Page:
In the previous explainer, we have outlined four actions to advocate for the alleviation of poverty and precarity in Indonesia. They are to monitor the government’s prejudices, to demand transparency and accountability, to sway public confidence and sentiment, and to enhance the strength of civil society. These four steps would be impossible without a solid guarantee of our digital rights and freedom of expression.

Hence, to conclude, we as members of civil society must do all we can to keep pushing to fight against digital authoritarianism in Indonesia. We must keep calling for the revocation of UU ITE and other pseudolegal practices in Indonesia and elsewhere in Southeast Asia. Our lives, both literally and figuratively, depend on it.

Outside of the numerous online sources linked in the text, below are three key documents and studies that were referenced in this Explainer:

  1. Kwang, Han Fook, Warren Fernandez, & Sumiko Tan. 1998. Lee Kuan Yew: The Man and His Ideas. Singapore: Marshall Cavendish. Available online.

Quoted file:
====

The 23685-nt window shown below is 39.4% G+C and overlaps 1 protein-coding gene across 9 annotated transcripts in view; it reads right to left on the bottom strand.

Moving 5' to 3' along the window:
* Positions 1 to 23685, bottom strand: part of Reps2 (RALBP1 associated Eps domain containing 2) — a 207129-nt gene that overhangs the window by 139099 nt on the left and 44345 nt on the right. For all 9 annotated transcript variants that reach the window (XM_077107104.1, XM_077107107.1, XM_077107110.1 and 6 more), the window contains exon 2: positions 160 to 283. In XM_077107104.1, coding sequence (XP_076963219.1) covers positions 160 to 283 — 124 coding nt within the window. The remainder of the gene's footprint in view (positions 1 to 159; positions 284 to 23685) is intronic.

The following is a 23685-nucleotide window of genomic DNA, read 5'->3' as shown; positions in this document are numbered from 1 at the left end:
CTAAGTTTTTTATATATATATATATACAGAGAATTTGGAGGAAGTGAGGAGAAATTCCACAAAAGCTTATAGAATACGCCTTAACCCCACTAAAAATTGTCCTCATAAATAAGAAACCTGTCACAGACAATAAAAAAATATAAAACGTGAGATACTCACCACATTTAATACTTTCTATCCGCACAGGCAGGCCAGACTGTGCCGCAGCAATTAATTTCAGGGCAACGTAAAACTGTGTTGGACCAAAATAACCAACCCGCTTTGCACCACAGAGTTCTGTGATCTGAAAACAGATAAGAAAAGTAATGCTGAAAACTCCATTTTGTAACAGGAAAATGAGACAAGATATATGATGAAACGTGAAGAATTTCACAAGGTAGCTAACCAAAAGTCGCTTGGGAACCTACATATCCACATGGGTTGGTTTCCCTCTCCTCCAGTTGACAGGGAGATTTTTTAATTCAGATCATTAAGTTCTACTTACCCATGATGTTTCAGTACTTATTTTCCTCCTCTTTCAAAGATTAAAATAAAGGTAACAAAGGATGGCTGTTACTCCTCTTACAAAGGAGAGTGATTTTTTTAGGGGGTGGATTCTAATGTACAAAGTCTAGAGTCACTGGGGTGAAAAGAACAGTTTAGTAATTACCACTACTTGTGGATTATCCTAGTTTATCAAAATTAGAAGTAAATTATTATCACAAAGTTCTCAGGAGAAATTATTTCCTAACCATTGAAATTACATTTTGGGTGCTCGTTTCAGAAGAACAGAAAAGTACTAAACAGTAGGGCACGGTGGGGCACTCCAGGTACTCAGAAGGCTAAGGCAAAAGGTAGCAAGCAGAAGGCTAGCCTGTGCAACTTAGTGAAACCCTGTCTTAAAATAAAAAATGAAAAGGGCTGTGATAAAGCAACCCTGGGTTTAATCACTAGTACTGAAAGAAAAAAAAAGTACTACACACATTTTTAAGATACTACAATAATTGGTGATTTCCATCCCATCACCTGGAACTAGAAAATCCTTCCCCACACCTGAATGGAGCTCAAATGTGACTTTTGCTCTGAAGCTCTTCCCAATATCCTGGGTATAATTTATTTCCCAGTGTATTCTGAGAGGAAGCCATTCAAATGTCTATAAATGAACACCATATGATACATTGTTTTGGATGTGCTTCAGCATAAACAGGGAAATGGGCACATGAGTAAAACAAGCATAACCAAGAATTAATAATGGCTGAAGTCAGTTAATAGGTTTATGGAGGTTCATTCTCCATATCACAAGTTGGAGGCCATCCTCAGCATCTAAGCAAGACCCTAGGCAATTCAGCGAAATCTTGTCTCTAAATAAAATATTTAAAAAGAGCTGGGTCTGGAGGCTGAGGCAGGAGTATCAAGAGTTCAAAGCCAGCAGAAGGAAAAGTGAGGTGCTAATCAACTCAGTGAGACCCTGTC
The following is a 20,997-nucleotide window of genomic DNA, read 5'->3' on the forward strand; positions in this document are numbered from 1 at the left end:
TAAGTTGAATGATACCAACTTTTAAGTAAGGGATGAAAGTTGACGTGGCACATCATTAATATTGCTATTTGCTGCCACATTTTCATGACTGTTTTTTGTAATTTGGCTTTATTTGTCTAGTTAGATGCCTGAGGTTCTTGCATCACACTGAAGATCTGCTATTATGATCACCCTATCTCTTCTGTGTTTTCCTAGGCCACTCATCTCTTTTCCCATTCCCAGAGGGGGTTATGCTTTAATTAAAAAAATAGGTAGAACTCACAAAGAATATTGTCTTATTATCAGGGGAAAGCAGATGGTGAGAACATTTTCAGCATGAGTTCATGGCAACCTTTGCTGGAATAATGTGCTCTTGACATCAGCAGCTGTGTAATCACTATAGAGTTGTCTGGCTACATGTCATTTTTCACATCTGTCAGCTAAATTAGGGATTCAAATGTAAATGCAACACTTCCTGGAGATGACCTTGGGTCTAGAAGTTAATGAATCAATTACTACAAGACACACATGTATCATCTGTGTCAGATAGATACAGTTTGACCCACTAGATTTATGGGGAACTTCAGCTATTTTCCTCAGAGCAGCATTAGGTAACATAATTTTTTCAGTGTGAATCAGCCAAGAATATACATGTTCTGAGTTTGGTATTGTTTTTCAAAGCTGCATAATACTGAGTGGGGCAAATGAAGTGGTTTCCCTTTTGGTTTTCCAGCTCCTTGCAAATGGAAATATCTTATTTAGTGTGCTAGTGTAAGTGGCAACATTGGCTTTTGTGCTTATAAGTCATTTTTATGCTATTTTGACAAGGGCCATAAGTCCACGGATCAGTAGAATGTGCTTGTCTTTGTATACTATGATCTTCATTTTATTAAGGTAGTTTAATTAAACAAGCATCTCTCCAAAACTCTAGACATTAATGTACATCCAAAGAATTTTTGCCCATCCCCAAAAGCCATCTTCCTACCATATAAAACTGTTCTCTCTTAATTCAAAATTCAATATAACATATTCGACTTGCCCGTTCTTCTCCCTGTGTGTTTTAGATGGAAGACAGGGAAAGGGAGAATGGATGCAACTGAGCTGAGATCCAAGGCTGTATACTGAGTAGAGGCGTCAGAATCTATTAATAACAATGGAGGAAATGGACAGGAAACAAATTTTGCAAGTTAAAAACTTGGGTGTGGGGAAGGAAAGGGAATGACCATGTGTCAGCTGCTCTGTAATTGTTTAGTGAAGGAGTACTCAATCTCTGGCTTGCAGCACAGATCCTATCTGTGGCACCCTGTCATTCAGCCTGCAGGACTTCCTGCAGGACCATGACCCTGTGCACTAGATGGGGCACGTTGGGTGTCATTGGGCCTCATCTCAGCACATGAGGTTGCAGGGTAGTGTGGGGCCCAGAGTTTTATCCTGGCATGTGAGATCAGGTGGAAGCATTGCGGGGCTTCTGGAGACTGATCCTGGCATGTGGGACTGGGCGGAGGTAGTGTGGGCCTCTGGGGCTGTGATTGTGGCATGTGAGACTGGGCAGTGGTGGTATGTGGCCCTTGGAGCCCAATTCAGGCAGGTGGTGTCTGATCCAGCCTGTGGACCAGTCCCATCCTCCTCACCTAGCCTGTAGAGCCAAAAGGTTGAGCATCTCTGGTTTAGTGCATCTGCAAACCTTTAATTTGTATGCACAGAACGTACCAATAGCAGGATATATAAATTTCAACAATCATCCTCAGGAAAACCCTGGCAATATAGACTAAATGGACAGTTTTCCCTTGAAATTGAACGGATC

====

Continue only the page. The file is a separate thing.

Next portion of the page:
2. Mansted, Katherine. 2020. Strong Yet Brittle: The Risks of Digital Authoritarianism. Washington, DC: The Alliance for Securing Democracy. Available online.
  3. Naím, Moisés. 2022. The Revenge of Power: How Autocrats Are Reinventing Politics for the 21st Century. New York: St. Martins’ Publishing Group. Available online.
Bookmark (0)
ClosePlease login

Related Articles


Your email address will not be published. Required fields are marked *

The maximum upload file size: 100 MB. You can upload: image, audio, video, document, spreadsheet, interactive, text, archive, code, other. Links to YouTube, Facebook, Twitter and other services inserted in the comment text will be automatically embedded. Drop file here